A Vision of the Growth Process in a Technologically Progressive Economy: the United States, 1899-1941

Gerben Bakker, N.F.R. Crafts, P.J. Woltjer

Research output: Working paperAcademic

Abstract

We develop new aggregate and sectoral Total Factor Productivity (TFP) estimates for the United States between 1899 and 1941 through better coverage of sectors and better measured labor quality, and show TFP-growth was lower than previously thought, broadly based across sectors, strongly variant
intertemporally, and consistent with many diverse sources of innovation. We then test and reject three prominent claims. First, the 1930s did not have the highest TFP-growth of the twentieth century. Second, TFP-growth was not predominantly caused by four leading sectors. Third, TFP-growth was not caused by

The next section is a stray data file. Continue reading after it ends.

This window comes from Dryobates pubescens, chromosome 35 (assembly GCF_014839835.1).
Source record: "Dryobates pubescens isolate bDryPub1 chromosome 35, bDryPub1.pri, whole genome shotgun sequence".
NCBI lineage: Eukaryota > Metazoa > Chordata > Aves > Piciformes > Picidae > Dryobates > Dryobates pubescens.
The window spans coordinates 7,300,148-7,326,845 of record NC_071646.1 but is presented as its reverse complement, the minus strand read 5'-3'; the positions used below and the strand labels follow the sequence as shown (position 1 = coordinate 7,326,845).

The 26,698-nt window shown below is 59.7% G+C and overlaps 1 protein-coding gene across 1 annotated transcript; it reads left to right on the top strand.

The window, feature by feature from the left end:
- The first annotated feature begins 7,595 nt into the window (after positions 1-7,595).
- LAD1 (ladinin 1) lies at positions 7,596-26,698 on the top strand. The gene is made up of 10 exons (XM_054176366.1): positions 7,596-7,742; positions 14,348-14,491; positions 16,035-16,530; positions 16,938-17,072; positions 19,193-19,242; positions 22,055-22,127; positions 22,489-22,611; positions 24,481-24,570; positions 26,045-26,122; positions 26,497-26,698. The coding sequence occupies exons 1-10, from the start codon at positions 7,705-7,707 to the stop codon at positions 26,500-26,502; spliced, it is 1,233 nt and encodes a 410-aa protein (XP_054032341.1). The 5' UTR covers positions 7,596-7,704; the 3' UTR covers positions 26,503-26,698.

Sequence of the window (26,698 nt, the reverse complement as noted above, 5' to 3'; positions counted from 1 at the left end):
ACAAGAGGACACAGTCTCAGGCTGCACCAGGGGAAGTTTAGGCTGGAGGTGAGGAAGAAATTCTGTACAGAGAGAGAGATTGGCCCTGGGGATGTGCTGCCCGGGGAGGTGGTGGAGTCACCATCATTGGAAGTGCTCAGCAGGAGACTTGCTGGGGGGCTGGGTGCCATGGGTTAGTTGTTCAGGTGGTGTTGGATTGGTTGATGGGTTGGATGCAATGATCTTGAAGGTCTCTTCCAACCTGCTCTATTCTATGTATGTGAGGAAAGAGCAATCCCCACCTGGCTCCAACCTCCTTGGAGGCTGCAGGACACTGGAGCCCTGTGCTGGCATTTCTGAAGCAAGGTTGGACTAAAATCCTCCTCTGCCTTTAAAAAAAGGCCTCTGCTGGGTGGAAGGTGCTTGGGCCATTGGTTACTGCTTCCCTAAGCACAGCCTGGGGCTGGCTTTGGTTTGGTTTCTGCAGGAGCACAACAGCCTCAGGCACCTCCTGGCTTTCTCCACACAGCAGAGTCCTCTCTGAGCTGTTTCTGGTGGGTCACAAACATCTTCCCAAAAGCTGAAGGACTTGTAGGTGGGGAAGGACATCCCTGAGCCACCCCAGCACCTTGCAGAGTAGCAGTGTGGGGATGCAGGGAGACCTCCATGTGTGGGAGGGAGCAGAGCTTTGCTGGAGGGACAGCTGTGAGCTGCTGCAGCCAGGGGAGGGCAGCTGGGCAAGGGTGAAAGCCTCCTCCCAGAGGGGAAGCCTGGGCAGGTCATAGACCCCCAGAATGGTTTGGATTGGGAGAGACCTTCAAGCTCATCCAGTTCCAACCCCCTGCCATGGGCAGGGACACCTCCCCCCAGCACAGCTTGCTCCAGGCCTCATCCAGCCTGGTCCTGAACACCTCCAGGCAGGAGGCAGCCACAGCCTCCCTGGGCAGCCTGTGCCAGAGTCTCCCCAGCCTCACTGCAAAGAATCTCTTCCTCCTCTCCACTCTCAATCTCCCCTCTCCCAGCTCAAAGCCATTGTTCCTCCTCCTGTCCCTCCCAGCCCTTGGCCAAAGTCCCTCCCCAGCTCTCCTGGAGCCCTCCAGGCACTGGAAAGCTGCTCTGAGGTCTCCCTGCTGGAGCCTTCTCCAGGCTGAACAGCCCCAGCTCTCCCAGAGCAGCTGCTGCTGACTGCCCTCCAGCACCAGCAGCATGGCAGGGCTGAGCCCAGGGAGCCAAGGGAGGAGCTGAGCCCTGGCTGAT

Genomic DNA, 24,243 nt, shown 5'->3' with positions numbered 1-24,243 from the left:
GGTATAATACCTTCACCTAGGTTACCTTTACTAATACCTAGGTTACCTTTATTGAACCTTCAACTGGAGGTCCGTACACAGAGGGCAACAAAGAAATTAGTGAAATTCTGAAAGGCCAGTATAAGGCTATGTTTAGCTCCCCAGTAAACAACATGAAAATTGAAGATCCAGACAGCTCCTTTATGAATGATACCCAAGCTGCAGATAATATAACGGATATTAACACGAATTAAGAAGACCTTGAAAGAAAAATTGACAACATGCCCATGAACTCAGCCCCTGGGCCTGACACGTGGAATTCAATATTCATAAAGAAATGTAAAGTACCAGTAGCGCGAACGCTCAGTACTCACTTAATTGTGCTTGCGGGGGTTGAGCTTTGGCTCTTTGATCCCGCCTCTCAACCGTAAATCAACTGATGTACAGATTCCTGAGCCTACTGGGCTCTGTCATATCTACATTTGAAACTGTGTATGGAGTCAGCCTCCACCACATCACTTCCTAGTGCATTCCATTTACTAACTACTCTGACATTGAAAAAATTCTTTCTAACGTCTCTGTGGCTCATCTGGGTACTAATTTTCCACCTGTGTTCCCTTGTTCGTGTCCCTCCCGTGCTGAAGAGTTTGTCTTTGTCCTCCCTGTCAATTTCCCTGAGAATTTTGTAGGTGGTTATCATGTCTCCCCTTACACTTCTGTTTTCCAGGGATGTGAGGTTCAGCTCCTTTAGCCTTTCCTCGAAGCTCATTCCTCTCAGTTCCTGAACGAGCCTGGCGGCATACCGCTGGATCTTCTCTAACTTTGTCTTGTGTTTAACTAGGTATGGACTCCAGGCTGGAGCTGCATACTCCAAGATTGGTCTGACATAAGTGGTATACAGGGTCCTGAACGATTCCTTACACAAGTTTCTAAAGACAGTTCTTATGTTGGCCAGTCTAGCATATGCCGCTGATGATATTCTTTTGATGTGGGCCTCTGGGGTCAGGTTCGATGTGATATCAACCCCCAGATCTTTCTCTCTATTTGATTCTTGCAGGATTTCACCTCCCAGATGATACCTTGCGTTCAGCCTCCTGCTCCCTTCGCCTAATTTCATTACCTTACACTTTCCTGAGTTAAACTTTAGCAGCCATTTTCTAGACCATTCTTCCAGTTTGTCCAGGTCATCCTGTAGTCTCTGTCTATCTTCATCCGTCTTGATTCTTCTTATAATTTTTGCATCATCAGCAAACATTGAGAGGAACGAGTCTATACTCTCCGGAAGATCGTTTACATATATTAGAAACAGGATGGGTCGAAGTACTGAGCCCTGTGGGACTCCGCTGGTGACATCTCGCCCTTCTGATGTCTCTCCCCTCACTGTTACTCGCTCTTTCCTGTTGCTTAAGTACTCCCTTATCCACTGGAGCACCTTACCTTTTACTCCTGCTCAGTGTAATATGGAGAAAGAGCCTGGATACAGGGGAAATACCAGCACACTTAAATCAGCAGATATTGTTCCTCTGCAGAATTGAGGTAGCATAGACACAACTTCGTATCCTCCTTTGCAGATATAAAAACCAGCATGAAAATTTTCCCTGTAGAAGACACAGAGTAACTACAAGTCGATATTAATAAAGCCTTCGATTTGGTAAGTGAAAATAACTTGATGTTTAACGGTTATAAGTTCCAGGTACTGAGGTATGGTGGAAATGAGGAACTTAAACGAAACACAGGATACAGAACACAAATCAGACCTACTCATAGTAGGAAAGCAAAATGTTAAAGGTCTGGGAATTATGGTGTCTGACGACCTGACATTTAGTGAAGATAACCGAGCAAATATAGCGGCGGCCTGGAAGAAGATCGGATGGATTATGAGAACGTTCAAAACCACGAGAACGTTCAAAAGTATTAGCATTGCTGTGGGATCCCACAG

a ‘yeast process’ originating in a dominant technology such as electricity.
Original languageEnglish
Place of PublicationLondon
PublisherLondon School of Economics and Political Science
Number of pages73
Volume226
Publication statusPublished - 2015

Publication series

NameLSE Economic History Working Papers
PublisherLondon School of Economics and Political Science
No.226

Keywords

  • Harberger diagram; mushrooms; productivity growth; total factor productivity; yeast

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